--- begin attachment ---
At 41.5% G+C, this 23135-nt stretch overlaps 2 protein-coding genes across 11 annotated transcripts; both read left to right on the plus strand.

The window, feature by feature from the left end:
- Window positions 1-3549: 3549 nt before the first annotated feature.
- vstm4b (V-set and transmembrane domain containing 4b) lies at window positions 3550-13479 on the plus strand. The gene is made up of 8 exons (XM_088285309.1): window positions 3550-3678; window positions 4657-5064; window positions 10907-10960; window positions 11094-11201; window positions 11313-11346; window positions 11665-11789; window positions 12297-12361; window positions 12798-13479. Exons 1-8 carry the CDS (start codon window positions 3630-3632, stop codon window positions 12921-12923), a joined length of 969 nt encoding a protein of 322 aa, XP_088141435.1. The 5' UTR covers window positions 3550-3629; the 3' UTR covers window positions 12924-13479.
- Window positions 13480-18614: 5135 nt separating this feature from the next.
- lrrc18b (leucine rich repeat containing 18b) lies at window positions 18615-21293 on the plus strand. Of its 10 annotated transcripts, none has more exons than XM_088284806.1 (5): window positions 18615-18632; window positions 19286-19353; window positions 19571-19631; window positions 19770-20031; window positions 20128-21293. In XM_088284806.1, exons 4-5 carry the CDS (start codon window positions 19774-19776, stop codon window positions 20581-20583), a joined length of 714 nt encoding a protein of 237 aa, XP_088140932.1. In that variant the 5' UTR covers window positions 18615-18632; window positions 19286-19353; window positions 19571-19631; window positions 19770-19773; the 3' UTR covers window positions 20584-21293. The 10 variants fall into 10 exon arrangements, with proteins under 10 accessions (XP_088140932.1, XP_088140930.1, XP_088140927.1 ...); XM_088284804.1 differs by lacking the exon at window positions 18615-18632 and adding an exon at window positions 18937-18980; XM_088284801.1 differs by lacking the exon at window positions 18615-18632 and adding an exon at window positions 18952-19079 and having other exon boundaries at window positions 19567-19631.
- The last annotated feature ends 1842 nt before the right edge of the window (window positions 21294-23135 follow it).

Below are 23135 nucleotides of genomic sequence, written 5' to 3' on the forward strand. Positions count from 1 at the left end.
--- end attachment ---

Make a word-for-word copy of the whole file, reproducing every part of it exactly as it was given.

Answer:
At 41.5% G+C, this 23135-nt stretch overlaps 2 protein-coding genes across 11 annotated transcripts; both read left to right on the plus strand.

The window, feature by feature from the left end:
- Window positions 1-3549: 3549 nt before the first annotated feature.
- vstm4b (V-set and transmembrane domain containing 4b) lies at window positions 3550-13479 on the plus strand. The gene is made up of 8 exons (XM_088285309.1): window positions 3550-3678; window positions 4657-5064; window positions 10907-10960; window positions 11094-11201; window positions 11313-11346; window positions 11665-11789; window positions 12297-12361; window positions 12798-13479. Exons 1-8 carry the CDS (start codon window positions 3630-3632, stop codon window positions 12921-12923), a joined length of 969 nt encoding a protein of 322 aa, XP_088141435.1. The 5' UTR covers window positions 3550-3629; the 3' UTR covers window positions 12924-13479.
- Window positions 13480-18614: 5135 nt separating this feature from the next.
- lrrc18b (leucine rich repeat containing 18b) lies at window positions 18615-21293 on the plus strand. Of its 10 annotated transcripts, none has more exons than XM_088284806.1 (5): window positions 18615-18632; window positions 19286-19353; window positions 19571-19631; window positions 19770-20031; window positions 20128-21293. In XM_088284806.1, exons 4-5 carry the CDS (start codon window positions 19774-19776, stop codon window positions 20581-20583), a joined length of 714 nt encoding a protein of 237 aa, XP_088140932.1. In that variant the 5' UTR covers window positions 18615-18632; window positions 19286-19353; window positions 19571-19631; window positions 19770-19773; the 3' UTR covers window positions 20584-21293. The 10 variants fall into 10 exon arrangements, with proteins under 10 accessions (XP_088140932.1, XP_088140930.1, XP_088140927.1 ...); XM_088284804.1 differs by lacking the exon at window positions 18615-18632 and adding an exon at window positions 18937-18980; XM_088284801.1 differs by lacking the exon at window positions 18615-18632 and adding an exon at window positions 18952-19079 and having other exon boundaries at window positions 19567-19631.
- The last annotated feature ends 1842 nt before the right edge of the window (window positions 21294-23135 follow it).

Below are 23135 nucleotides of genomic sequence, written 5' to 3' on the forward strand. Positions count from 1 at the left end.